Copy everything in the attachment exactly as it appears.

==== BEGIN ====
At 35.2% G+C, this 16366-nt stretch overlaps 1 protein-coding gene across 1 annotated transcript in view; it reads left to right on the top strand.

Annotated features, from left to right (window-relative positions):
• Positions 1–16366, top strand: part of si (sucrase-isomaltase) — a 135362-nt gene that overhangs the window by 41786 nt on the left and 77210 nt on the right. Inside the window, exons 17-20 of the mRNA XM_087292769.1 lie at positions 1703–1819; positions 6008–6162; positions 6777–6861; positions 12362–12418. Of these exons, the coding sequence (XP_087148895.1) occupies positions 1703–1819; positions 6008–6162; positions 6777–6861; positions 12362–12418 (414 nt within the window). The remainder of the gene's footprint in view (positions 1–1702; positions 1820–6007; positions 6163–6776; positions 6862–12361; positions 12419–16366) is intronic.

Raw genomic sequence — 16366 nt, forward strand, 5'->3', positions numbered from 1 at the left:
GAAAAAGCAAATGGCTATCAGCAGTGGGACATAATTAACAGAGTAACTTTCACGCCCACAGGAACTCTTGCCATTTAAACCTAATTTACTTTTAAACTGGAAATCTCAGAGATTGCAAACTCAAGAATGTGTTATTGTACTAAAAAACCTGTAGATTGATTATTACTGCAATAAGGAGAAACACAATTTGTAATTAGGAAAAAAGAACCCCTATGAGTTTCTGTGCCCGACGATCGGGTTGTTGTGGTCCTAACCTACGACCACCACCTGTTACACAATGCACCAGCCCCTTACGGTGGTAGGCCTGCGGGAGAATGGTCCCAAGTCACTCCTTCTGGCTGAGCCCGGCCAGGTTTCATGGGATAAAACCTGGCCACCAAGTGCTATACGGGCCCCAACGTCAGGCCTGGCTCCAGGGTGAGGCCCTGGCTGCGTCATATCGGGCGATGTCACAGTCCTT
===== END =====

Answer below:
At 35.2% G+C, this 16366-nt stretch overlaps 1 protein-coding gene across 1 annotated transcript in view; it reads left to right on the top strand.

Annotated features, from left to right (window-relative positions):
• Positions 1–16366, top strand: part of si (sucrase-isomaltase) — a 135362-nt gene that overhangs the window by 41786 nt on the left and 77210 nt on the right. Inside the window, exons 17-20 of the mRNA XM_087292769.1 lie at positions 1703–1819; positions 6008–6162; positions 6777–6861; positions 12362–12418. Of these exons, the coding sequence (XP_087148895.1) occupies positions 1703–1819; positions 6008–6162; positions 6777–6861; positions 12362–12418 (414 nt within the window). The remainder of the gene's footprint in view (positions 1–1702; positions 1820–6007; positions 6163–6776; positions 6862–12361; positions 12419–16366) is intronic.

Raw genomic sequence — 16366 nt, forward strand, 5'->3', positions numbered from 1 at the left:
GAAAAAGCAAATGGCTATCAGCAGTGGGACATAATTAACAGAGTAACTTTCACGCCCACAGGAACTCTTGCCATTTAAACCTAATTTACTTTTAAACTGGAAATCTCAGAGATTGCAAACTCAAGAATGTGTTATTGTACTAAAAAACCTGTAGATTGATTATTACTGCAATAAGGAGAAACACAATTTGTAATTAGGAAAAAAGAACCCCTATGAGTTTCTGTGCCCGACGATCGGGTTGTTGTGGTCCTAACCTACGACCACCACCTGTTACACAATGCACCAGCCCCTTACGGTGGTAGGCCTGCGGGAGAATGGTCCCAAGTCACTCCTTCTGGCTGAGCCCGGCCAGGTTTCATGGGATAAAACCTGGCCACCAAGTGCTATACGGGCCCCAACGTCAGGCCTGGCTCCAGGGTGAGGCCCTGGCTGCGTCATATCGGGCGATGTCACAGTCCTT